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The Nanny Diaries
The Nanny Diaries
Author: Emma McLaughlin, Nicola Kraus
Wanted: —
  • One young woman to take care of four-year-old boy.
  • Must be cheerful, enthusiastic and selfless-bordering on masochistic
  • Must relish sixteen-hour shifts with a deliberately nap-deprived pre-schooler
  • Must love getting thrown up on, literally and figuratively, by everyone in his family
  • Must enjoy the...  more »
  • Mostly, must love being treated like fungus found growing out of employers Hermes bag.
  • Those who take it personally need not apply.


Who wouldn't want this job?

Struggling to graduate from NYU and afford her microscopic studio apartment, Nanny takes a position caring for the only son of the wealthy X family. She rapidly learns the insane amount of juggling involved to ensure that a Park Avenue wife who doesn't work, cook, clean, or raise her own child has a smooth day.

When the Xs marriage begins to disintegrate, Nanny ends up involved way beyond the bounds of human decency or good taste. Her tenure with the X family becomes a nearly impossible mission to maintain the mental health of their four-year-old, her own integrity and, most importantly, her sense of humor. Over nine tense months Mrs. X and Nanny perform the age-old dance of decorum and power as they test the limits of modern-day servitude.
ISBN-13: 9780312948047
ISBN-10: 0312948042
Publication Date: 2/6/2007
Pages: 384
Rating:
  • Currently 3.6/5 Stars.
 196

3.6 stars, based on 196 ratings
Publisher: St. Martin's Paperbacks
Book Type: Mass Market Paperback
Other Versions: Hardcover, Audio Cassette, Audio CD
Reviews: Member | Amazon | Write a Review

Top Member Book Reviews

reviewed The Nanny Diaries on + 78 more book reviews
Helpful Score: 8
"Although I expected this book to be funny, having heard that it delves deep into the quirks of New York's wealthy elite, I was not prepared for the feelings of indignation, dismay and embarrassment it evoked as well. Beneath the simple story line - a twenty something college student works as a nanny to pay the rent - lays a minefield of human dysfunction. There is the mother who can't stand to touch or be with her child for more than a few minutes, and only then if he is completely clean; the father who routinely fails to show up for preplanned family events such as trips to Aspen, Christmas parties and dinner parties; the father's mistress who tries to enlist Nanny in her secret trysts; and the father's secretary who is always covering for her boss. And that's just the immediate family. Things get even more complicated and uncomfortable as Nanny's duties are expanded to include helping the wife shop, run errands and make restaurant reservations. What saves the novel from becoming just another tawdry soap opera is the skillful development of the relationship between Nanny and her 4-year old charge Grayer, and the healthy reality checks provided by Nan's (Nannny) outspoken and eminently practical family.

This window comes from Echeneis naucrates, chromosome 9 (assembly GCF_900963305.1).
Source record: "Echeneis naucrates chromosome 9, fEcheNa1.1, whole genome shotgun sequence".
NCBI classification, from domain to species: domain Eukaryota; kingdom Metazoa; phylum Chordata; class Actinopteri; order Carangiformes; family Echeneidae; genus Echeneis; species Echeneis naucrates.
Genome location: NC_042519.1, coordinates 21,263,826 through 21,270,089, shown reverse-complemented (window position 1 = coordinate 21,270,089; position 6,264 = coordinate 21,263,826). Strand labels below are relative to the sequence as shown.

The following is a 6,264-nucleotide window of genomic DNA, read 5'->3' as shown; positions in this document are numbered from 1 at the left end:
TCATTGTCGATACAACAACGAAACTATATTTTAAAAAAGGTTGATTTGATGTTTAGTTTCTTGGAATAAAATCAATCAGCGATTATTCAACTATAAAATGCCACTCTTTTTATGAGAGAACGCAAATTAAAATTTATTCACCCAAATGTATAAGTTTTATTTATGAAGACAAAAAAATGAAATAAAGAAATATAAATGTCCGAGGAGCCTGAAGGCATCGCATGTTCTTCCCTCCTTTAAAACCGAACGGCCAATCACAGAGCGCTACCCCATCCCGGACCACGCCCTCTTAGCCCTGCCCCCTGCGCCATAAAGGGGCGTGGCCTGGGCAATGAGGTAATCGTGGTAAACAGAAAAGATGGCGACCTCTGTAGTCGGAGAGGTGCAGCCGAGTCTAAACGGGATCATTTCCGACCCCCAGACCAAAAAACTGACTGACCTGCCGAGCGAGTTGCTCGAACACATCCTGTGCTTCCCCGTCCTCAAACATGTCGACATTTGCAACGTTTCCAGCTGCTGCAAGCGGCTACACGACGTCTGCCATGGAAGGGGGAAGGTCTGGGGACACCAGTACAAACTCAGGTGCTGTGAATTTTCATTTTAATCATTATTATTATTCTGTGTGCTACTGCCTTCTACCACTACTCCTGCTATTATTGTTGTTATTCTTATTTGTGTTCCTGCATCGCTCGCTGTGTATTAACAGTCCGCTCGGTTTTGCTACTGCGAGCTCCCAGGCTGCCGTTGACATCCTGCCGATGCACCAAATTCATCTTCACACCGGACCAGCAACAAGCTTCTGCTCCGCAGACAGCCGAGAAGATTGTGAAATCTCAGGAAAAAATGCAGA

Like all young children, Grayer can be a terror. He bites, he kicks, he refuses to play nicely, and at first he can't stand the sight of Nanny who has come to replace his previous and much loved caretaker, Caitlin. However, as time goes on Grayer and Nanny hammer out a relationship and a routine they both can enjoy. However, as the tension builds between Grayer's parents, becomes clear that a meltdown is inevitable. What makes it almost unbearable is Grayer's vulnerability and Nanny's inability to protect him. Be prepared for humor laced with bitterness and sorrow as The Nanny Diaries proves that in the midst of abundance it is possible to starve from lack of love."
- Naia
reviewed The Nanny Diaries on + 32 more book reviews
Helpful Score: 5
I was very sad reading this book. The parents' lack of love for their child really got to me. Part of me wanted the nanny to stay, so that the boy would have someone around him who really cared about him, but I understood why she had to go. I didn't find this book to be funny-just too sad.
reviewed The Nanny Diaries on + 19 more book reviews
Helpful Score: 5
This book is sometimes heartbreaking in its portrayal of the rich people who have children-- and then do not bother to take care of them. The narrator, Nanny, remarks that it is truly sad that the only people who care for these children are the ones who are paid to take care of them. Don't get me wrong, I loved this book-- Nanny was a great narrator, and her humor was spot-on. But at times I was also crying because the neglect of little Grayer was so sad. A great read; I recommend it.
reviewed The Nanny Diaries on + 85 more book reviews
Helpful Score: 4
I am one of the few people who disliked the Nanny Diaries. I couldn't get past the self centered boss who used the nanny as a slave. I know that is the whole point of the book. I just wanted the nanny to go off in a big way. I am not sure who was worse, the evil boss or the spineless nanny. No amount of money is worth your dignity. The worse thing about it is that there are people like that in the world.
reviewed The Nanny Diaries on + 142 more book reviews
Helpful Score: 4
I know that they say that the book is 'diabolically funny' - but I actually found it really sad! Story about people who are just too busy with their own life to be parents!!
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reviewed The Nanny Diaries on + 21 more book reviews
Funny, infuriating and heartbreaking in turns. Good book.
reviewed The Nanny Diaries on + 2 more book reviews
This book has some great laugh out loud moments, despite some oddities (it refers to the people she nannies for as Mr. and Mrs. X, etc.)
reviewed The Nanny Diaries on
The Nanny Diaries is a very funny, entertaining book. An easy quick read when you have no desire to read an intensive book.

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